Another Crime Lab Under Fire

Tuesday, June 21st, 2011

This time in Indiana:

Nearly one of every three cocaine tests conducted for criminal cases by the Indiana Department of Toxicology from 2007-2009 were bad, according to audit results released today by Indiana University.

The findings follow the release in April of audit results that revealed a 10 percent error rate in marijuana tests during the same period.

The lab has been operated by Indiana University since 1957, but will become a standalone state agency later this year. The move comes as a result of legislation passed this year by the General Assembly in the wake of growing concerns about problems at the lab, including long waits for results and questions about the accuracy of results . . .

MacIntyre said the bulk of the bad tests results were from 2007 and 2008, with “most of the problems resolved in 2009.” That would coincide with the arrival of a new lab director, Michael Wagner, who was the first forensic toxicologist to head the lab in more than a decade. Wagner resigned — under pressure, he contends, from IU officials — as concerns about the lab mounted.

The audit will now move to alcohol tests results from 2007-2009, which MacIntyre said will include the largest number of tests to be reviewed.

But the Indianapolis Star reported last month that the problems go back even further:

The Indianapolis Star reported Tuesday that about 2,000 emails it obtained from the lab show the agency was beset by incorrect test results from 2004 to 2006. A current audit of the lab’s work is covering only 2007 to 2009.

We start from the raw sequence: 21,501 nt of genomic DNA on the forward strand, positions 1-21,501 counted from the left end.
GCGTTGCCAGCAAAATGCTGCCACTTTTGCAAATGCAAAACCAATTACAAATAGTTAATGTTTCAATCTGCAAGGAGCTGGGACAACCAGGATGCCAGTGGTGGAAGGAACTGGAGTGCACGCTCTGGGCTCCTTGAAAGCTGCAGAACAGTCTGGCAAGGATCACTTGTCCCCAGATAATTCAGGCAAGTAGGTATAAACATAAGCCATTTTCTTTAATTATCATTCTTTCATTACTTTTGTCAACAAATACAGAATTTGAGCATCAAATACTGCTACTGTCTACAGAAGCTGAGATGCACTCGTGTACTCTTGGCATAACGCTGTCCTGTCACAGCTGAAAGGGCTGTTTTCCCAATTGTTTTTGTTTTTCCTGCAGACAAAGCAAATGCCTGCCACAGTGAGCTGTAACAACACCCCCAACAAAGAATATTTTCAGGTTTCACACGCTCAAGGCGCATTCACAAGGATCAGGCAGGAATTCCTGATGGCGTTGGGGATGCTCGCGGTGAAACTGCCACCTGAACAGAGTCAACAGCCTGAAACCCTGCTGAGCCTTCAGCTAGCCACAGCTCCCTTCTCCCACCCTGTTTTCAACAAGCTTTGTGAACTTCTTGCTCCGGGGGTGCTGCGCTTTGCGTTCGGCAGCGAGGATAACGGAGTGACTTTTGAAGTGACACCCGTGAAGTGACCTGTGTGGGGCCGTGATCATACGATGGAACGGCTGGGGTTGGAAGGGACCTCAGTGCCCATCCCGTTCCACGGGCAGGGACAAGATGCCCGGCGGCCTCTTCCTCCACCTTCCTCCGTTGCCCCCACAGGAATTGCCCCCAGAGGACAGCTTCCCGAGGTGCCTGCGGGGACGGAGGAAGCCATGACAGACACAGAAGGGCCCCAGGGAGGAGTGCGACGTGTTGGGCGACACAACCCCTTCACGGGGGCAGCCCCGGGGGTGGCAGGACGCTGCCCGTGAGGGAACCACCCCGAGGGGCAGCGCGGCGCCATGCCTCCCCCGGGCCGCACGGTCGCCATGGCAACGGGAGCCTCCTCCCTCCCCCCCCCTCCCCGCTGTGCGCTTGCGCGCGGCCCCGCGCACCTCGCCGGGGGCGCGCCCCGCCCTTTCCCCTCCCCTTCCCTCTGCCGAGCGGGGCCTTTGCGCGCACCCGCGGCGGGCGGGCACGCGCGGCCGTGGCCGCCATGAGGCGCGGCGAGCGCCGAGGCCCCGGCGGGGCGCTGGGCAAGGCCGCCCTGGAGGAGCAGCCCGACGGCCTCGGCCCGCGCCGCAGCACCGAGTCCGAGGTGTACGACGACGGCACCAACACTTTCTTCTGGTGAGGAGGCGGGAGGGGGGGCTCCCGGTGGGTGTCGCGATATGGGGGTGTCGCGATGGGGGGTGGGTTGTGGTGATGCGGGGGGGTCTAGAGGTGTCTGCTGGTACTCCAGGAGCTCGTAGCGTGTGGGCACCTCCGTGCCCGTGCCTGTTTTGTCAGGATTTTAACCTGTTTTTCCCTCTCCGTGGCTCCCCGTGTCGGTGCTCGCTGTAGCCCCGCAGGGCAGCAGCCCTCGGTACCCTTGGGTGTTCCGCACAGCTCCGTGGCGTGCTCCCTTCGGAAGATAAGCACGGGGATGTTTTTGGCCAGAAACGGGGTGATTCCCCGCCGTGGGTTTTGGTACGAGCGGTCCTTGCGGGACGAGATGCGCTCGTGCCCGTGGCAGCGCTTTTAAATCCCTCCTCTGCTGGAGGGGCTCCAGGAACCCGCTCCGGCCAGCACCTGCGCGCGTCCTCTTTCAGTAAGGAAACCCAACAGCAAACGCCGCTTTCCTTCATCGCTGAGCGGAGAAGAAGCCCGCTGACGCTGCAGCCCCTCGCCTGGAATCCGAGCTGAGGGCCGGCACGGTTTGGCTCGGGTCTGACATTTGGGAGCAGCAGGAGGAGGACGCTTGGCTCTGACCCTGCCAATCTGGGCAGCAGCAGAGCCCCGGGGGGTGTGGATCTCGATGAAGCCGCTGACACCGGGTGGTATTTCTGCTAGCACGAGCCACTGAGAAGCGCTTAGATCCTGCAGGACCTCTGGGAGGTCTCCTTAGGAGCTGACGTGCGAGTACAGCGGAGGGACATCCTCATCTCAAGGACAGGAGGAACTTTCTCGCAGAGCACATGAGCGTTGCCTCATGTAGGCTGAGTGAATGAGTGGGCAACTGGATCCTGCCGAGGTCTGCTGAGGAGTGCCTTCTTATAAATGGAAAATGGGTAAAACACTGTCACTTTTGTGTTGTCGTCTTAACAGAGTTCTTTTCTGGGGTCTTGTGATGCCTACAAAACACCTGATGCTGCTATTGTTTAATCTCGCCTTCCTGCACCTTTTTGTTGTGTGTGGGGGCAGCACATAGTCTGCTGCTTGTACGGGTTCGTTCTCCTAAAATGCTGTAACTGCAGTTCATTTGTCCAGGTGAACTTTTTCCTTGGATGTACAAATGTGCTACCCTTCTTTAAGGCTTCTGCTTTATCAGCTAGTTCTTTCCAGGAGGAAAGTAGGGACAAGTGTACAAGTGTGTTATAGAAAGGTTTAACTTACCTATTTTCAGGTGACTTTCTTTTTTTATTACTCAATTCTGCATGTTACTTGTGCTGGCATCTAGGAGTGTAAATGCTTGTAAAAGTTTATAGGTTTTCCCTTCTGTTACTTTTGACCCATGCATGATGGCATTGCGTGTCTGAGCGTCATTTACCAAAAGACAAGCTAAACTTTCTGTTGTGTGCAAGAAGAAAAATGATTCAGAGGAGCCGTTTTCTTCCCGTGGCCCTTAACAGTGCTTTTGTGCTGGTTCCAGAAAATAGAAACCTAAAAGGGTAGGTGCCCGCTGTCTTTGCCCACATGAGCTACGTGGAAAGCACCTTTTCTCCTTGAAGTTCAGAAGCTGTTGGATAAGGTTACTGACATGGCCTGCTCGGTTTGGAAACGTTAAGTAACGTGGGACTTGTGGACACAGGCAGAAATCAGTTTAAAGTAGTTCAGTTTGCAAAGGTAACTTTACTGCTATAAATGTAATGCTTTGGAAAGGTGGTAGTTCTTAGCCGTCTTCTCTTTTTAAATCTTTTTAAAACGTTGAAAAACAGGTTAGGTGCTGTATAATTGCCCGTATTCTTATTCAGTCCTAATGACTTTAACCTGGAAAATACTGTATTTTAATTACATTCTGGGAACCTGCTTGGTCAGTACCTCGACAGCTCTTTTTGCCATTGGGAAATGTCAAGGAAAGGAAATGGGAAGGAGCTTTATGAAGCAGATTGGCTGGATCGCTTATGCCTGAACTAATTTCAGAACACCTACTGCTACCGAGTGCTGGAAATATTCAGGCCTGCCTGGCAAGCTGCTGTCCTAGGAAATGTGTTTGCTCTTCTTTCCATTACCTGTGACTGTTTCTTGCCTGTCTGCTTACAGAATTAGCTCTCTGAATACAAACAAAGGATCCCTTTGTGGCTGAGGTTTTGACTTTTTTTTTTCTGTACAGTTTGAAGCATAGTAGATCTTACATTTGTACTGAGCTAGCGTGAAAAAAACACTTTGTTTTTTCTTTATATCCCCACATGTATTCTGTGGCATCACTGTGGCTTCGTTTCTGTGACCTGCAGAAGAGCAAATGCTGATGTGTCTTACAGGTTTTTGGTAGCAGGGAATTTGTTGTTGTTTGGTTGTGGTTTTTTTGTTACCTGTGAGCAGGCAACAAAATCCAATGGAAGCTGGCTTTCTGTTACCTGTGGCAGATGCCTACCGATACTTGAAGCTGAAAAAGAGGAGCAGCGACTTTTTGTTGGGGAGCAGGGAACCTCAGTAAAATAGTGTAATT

The lab tests blood and urine samples for evidence in criminal cases. The emails obtained by The Star show inadequate staffing and funding produced an environment in the lab ripe for errors, including the kind that could lead to people being denied justice, or escaping it.

The emails are correspondence to and from Peter Method, who served as the acting director of the department from 2003 to 2008. They suggest benign neglect on the part of the Indiana University School of Medicine, which did not authorize an audit of test results until 2008, at least four years after the first testing errors were reported by email.

One of the most telling notes was written by the lab’s supervisor in November 2006 to Method and Method’s supervisor, Michael Vasko, chair of the medical school’s Department of Pharmacology & Toxicology.

“I never had this (happen), error after error. … I guess if this is acceptable to you and the department, then I don’t have to worry. If an error occurs again in the future, I won’t bother you anymore,” the supervisor wrote.

The audit has already shown the lab sent out, on average, a flawed marijuana result every 3.28 days and a false positive marijuana result once every 18 days.

Among the more important revelations from the email correspondence are IU allowed the lab to languish under Method from 2003 to 2008, even though he acknowledged he was underqualified for the job.

They also show that while Method reported to Vasko, IU said Vasko’s job was merely broad “administrative oversight” — leaving the lab to Method as problems mounted.

Based on the emails alone, The Star found documentation of 26 bad test results from 2004 to 2006 that were reported to law enforcement.

Of those, 12 were false positives — findings that might have compromised the rights of Indiana residents. The other 14 were false negatives that might have prevented law enforcement from charging guilty people.

The error rates were seeing in these stories are jaw-dropping, especially when you consider the potential consequences of those errors. These stories ought to be a huge national scandal.